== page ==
You want to get your 2013 FBAR filed by June 30th.  For those of you who are filing back FBARS, you’ll need to answer the question about why you’re late.  If you’re filing on time, just leave that box blank.

How To Get an Individual Tax Identification Number

February 21, 2012 by · Leave a Comment
Filed under: International Taxpayers 

Photo by Heather on

An Individual Tax Identification Number (ITIN) is for people who live in the United States but do not qualify for a Social Security Number. If you’re here working in the US, you should have been issued a Social Security Number, but your spouse and children weren’t. In order to claim them on your US income tax return, you’ll need to obtain ITINs. Here are my instructions for the best way to do it.

First, you’ll have to fill out the right form. It’s called a W7 and here’s a link to the IRS website to download it:

Each person needing an ITIN will have to complete a separate form. For example: if you want to claim your wife and your daughter on your US tax return, then you’ll need two separate forms.
In the section of the form where they ask for identifying documents, if you’ve got a passport, that’s your document. Don’t even consider the other documents if a passport is available; it can be a headache using them.

You will apply for the ITIN at the same time that you file your income tax return. You will attach the W7 form (or forms) to the front of your tax return. You will list your dependents’ names on the return and in the section that says “Social Security Number” you will write “applied for.” Note: you’re not applying for a Social Security Number, it’s an ITIN number and that’s understood because you’re submitting the W7 with the form. ITIN numbers are different from Social Security Numbers and the IRS computers recognize that; you’re not being dishonest in any way.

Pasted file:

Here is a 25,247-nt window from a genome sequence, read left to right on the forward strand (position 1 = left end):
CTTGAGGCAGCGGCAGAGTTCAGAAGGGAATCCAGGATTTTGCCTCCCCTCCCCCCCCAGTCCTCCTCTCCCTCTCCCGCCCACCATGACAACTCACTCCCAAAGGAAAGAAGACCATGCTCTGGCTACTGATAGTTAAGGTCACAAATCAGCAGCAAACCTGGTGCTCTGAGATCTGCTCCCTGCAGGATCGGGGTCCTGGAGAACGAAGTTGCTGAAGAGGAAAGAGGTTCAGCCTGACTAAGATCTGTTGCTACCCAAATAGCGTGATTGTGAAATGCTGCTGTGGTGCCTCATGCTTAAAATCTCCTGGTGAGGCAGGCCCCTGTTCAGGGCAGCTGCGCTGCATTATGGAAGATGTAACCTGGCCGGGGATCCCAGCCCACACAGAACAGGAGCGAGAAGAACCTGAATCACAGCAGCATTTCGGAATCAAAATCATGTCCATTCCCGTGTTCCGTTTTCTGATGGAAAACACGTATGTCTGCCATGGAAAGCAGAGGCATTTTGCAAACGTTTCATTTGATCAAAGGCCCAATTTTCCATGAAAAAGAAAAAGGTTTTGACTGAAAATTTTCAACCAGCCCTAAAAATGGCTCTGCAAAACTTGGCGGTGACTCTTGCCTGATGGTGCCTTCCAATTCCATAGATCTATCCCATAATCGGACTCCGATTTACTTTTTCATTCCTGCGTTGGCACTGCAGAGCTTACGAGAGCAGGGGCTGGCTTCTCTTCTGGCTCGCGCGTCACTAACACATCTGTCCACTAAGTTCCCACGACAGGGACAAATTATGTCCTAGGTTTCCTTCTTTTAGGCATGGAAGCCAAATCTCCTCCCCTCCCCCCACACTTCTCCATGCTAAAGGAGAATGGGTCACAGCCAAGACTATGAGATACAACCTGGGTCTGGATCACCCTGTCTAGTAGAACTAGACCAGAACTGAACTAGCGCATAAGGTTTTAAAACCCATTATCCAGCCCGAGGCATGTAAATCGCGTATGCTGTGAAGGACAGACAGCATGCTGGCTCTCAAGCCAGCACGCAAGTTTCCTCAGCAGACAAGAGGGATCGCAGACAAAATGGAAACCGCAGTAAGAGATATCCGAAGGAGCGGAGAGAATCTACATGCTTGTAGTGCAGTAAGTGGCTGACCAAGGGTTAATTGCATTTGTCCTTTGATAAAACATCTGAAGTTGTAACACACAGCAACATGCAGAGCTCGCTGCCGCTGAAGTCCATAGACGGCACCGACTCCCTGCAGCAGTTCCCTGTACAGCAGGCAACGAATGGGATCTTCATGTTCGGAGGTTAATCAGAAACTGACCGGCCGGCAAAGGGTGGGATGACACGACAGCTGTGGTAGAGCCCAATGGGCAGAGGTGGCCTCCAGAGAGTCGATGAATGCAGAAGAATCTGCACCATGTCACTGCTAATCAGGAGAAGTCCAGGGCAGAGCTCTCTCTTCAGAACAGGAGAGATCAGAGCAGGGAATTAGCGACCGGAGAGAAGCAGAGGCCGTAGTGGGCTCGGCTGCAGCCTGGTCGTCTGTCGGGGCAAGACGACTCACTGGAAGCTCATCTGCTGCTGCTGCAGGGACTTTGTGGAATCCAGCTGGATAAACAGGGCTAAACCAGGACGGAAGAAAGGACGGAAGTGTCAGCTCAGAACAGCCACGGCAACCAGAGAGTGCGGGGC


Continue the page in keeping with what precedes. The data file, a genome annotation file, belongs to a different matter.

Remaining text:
If you read the instructions to the form W7, it will tell you about mailing the return and getting your documents notarized, etc. Don’t do that! The best and fastest way to process getting your ITIN numbers is for you to go in person, with your documents and your dependents, to the nearest IRS office to file your taxes in person. The IRS agent at the desk will examine your documents right there, stamp what needs to be stamped, and will send your return off to the correct processing house from there. If there’s anything wrong with the paperwork, you’ll find out right then, and not three months later when they ask you to resubmit everything.

Because your tax return is being submitted by paper, there will be the additional delay associated with the ITIN, and your tax refund will be very slow. Do not be surprised if it takes 12 weeks for them to process your return. Once the ITINs are processed, you’ll receive paperwork in the mail. You’ll use those numbers on future tax returns and you won’t have to go through the process again. You’ll even be able to e-file which gives you a much faster refund.

Extra stuff to know: An ITIN number allows you to file an income tax return and claim a spouse or a dependent. There are some tax benefits (most notably the Earned Income Credit) that are not allowed with an ITIN, but only with a Social Security Number. If your family’s status changes and you later obtain Social Security Numbers for them, you are allowed to amend your prior year’s tax returns (up to three years) to claim any tax benefits that you missed earlier because you used an ITIN number.

Heads up about tax software: Some software programs can’t process a tax return correctly if there isn’t a number in the social security box. They will generate a “fake” number to create the return and then it has to be deleted at the end. Make sure that your return says “applied for” in the social security box before you submit it and that there’s no fake number in there. It will delay the processing of your return by months.